(c) Examine seasonal patterns in climate, leaf area index, stable isotope data and vegetation function to
determine the timing and nature of likely GW dependency; deduce rules about nature of dependency
from these relationships.
(3) What patterns in
GW-dependency are
(a) Establish threshold values for GW attributes that support the processes and populations/species
identified as being GW-dependent, using best-available knowledge (expert reviews) of relationships
between processes that are dependent and GW availability. (b) Establish consumptive rates of GW use,
where appropriate; (c) establish temporal and spatial distribution of GW use and availability.
(4) What processes are
(a) For wetlands, for example, examine relationships among timing of seasonal flooding, climate and
key ecosystem processes, especially growth rate, flowering, seed germination and dispersal. Long-term
records for frequency, duration and depth of flooding and population demography, can be examined to
establish a link between the important components of the water regime and recruitment and population
structure. (b) For wetlands, for example, examine the relationships among tolerance to flooding of key
species, the historical record of floods and zonation of species distribution; (c) similar relationships can
be examined also for terrestrial and baseflow systems.
(5) What attributes of GW
(level, flux, hydraulic head,
quality) are important
to the dependent
(a) Establish benchmarking (or reference condition) for comparable systems in comparable climate
envelopes where GW abstraction or availability has not changed and compare vegetation/ecosystem
responses. (b) Interrogate data from long-term monitoring sites (where available), and where not
available, establish expert assessment of the likely impacts of changes in flux, level, quality or pressure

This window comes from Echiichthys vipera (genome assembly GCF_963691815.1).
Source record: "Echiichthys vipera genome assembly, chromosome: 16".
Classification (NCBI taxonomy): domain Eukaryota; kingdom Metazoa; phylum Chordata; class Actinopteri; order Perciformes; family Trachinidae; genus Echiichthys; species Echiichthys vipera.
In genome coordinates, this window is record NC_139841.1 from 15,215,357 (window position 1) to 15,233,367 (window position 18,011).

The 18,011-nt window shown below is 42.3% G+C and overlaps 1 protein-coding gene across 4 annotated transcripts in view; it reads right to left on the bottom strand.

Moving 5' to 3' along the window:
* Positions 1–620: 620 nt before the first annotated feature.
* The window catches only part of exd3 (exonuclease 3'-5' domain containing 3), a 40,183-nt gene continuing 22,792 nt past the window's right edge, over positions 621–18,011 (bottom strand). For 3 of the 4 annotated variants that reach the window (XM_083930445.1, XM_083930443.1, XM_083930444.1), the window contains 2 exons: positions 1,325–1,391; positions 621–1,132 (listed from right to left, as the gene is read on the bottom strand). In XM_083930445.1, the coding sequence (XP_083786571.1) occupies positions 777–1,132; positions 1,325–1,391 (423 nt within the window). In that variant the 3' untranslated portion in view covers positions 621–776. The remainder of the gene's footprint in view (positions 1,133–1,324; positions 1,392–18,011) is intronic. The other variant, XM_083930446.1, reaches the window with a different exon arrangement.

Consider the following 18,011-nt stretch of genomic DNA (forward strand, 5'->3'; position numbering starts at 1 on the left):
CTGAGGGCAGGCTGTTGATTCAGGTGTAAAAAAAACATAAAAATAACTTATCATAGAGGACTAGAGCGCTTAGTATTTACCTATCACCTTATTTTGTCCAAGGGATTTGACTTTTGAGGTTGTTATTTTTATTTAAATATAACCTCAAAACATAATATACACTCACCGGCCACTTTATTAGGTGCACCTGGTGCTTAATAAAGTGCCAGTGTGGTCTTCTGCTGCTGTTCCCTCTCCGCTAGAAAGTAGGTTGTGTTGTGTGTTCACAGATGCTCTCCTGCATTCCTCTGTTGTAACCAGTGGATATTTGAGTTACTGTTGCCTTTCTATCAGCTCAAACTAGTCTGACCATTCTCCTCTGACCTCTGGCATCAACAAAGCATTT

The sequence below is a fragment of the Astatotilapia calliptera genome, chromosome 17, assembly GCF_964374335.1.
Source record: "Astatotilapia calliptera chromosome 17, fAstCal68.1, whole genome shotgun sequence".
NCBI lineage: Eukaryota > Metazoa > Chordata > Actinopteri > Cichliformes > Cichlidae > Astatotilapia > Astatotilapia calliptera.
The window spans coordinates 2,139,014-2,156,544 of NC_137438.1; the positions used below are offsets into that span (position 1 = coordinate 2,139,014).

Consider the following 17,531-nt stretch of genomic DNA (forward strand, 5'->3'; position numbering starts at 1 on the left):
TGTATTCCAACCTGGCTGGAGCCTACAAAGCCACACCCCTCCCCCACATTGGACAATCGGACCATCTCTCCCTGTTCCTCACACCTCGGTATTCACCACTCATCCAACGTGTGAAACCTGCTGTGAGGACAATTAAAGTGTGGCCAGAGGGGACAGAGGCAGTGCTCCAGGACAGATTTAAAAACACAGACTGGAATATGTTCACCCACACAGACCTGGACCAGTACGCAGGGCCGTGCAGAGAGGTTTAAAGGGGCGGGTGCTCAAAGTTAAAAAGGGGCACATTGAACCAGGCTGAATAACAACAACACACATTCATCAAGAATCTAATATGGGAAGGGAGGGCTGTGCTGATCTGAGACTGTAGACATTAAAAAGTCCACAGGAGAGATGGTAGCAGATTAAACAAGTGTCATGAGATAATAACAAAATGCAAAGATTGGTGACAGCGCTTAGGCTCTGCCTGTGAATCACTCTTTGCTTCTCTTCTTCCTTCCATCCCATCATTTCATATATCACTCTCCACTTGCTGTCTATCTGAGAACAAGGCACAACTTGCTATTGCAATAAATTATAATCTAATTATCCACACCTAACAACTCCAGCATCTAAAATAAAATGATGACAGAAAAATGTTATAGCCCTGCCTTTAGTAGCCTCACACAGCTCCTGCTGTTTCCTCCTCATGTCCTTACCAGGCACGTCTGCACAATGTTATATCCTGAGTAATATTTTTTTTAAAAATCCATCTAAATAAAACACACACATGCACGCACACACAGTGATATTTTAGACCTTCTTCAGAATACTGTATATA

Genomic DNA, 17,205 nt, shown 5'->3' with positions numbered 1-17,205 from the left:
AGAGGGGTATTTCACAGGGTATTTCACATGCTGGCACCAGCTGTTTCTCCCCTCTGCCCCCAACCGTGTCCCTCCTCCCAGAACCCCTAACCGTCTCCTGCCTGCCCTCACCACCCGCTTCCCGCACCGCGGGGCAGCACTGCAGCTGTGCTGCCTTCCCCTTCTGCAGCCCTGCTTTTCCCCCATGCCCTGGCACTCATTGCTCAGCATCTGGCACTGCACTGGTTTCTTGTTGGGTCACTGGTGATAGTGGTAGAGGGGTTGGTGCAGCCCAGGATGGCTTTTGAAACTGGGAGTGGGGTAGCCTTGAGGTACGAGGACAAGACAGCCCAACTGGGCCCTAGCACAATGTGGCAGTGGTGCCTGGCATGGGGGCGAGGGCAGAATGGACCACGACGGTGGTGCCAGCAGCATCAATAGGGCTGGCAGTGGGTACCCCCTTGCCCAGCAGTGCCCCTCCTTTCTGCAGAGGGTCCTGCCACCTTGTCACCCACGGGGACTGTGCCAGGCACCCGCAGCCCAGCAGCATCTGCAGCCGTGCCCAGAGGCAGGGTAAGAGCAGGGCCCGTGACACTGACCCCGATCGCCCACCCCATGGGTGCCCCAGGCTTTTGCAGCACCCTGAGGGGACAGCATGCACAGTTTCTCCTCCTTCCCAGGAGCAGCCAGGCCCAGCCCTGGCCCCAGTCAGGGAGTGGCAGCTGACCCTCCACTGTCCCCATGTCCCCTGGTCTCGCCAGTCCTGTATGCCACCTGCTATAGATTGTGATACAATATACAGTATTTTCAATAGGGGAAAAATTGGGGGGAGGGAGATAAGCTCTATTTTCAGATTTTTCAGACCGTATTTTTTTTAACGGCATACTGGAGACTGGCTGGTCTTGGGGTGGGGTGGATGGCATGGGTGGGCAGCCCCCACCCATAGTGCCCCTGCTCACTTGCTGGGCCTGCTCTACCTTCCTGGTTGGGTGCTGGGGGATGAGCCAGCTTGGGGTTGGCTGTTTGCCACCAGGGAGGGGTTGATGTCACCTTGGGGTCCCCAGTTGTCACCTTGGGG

on GW dependent systems; (c) apply the approach of Loomes (2000), who analysed the distribution of
60 wetland species in relation to surface-water data to determine mean minimum and maximum water
depths to establish EWRs, to the other classes of GW-dependent systems (phreatophytic and baseflow),
by comparing sites with known differences in GW attributes (e.g. level, flux).
(6) What are the safe limits to
changes in the attributes of
GW that are important?
(a) Compare and contrast the community composition, structure and functioning of GW-dependent
communities having different GW availabilities, within each class of GW-dependent ecosystem
(i.e. within the following three classes: wetlands, baseflow systems and phreatophytic systems).
(b) Apply the methodology and results of Loomes (2000), who analysed the distribution of
60 wetland species in relation to surface-water data to determine mean minimum and maximum
water depths to establish EWRs, to the other classes of GW-dependent systems (phreatophytic and
baseflow), by comparing sites with known differences in GW attributes (e.g. level, flux). (c) Examine
which ecosystem process (e.g. consumptive water use by trees; or germination and recruitment of
seeds/seedlings) is most dependent on GW and thereby infer safe limits of GW change. For example,
if different vegetation habits (e.g. tree water use v. shrub water use) have different dependencies (as
found by Froend and co-workers in Western Australia) then safe limits for changes in GW depth
can be determined for a site by using this information. (d) Establish rooting depths of GW-dependent
systems and seasonal patterns of depth to watertable. (e) Compare the response of hyporheic invertebrate
communities in baseflow systems to changes in flow permanence and timing. Consider the significance
of the loss of habitat distinction (e.g. surface riffles and pools) if baseflows are limited to the hyporheic
zone. (f) Assess the likelihood of baseflow dependence by analysis of low-flow stream signatures,
hydrographic baseflow separation techniques, isotopic analysis and partitioning of water sources, and
calibration of local stream–aquifer interaction models. (g) Use Hotspots software to calculate how
much GW can be extracted before GW pressure/level is adversely affected and to model
stream–aquifer interactions.
100 Australian Journal of Botany D. Eamus et al.
Tab l e 1 . (continued)
Key question Methods that may be applied to answer the question
(7) What is the response
function of key species or